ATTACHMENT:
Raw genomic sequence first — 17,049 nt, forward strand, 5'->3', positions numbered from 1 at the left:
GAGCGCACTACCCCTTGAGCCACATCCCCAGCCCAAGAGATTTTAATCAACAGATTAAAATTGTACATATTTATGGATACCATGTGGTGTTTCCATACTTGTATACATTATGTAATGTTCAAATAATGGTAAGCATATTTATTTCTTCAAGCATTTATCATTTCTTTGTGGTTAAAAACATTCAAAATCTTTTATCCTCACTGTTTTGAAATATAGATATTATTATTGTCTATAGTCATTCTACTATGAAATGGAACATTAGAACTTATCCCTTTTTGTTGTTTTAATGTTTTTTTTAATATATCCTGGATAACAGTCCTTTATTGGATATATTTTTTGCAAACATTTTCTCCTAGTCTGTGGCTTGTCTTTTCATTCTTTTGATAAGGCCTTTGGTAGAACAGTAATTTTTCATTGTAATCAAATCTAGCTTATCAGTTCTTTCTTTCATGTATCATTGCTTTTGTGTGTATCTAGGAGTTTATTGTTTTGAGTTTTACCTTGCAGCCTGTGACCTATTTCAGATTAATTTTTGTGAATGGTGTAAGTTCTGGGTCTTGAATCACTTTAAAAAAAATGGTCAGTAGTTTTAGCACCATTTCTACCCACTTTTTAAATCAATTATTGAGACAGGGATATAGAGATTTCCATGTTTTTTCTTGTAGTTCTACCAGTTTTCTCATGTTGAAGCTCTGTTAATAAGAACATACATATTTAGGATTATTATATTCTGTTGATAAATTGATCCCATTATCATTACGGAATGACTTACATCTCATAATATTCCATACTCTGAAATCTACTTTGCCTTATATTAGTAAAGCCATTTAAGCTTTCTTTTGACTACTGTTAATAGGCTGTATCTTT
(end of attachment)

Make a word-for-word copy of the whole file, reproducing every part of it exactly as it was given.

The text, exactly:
Raw genomic sequence first — 17,049 nt, forward strand, 5'->3', positions numbered from 1 at the left:
GAGCGCACTACCCCTTGAGCCACATCCCCAGCCCAAGAGATTTTAATCAACAGATTAAAATTGTACATATTTATGGATACCATGTGGTGTTTCCATACTTGTATACATTATGTAATGTTCAAATAATGGTAAGCATATTTATTTCTTCAAGCATTTATCATTTCTTTGTGGTTAAAAACATTCAAAATCTTTTATCCTCACTGTTTTGAAATATAGATATTATTATTGTCTATAGTCATTCTACTATGAAATGGAACATTAGAACTTATCCCTTTTTGTTGTTTTAATGTTTTTTTTAATATATCCTGGATAACAGTCCTTTATTGGATATATTTTTTGCAAACATTTTCTCCTAGTCTGTGGCTTGTCTTTTCATTCTTTTGATAAGGCCTTTGGTAGAACAGTAATTTTTCATTGTAATCAAATCTAGCTTATCAGTTCTTTCTTTCATGTATCATTGCTTTTGTGTGTATCTAGGAGTTTATTGTTTTGAGTTTTACCTTGCAGCCTGTGACCTATTTCAGATTAATTTTTGTGAATGGTGTAAGTTCTGGGTCTTGAATCACTTTAAAAAAAATGGTCAGTAGTTTTAGCACCATTTCTACCCACTTTTTAAATCAATTATTGAGACAGGGATATAGAGATTTCCATGTTTTTTCTTGTAGTTCTACCAGTTTTCTCATGTTGAAGCTCTGTTAATAAGAACATACATATTTAGGATTATTATATTCTGTTGATAAATTGATCCCATTATCATTACGGAATGACTTACATCTCATAATATTCCATACTCTGAAATCTACTTTGCCTTATATTAGTAAAGCCATTTAAGCTTTCTTTTGACTACTGTTAATAGGCTGTATCTTT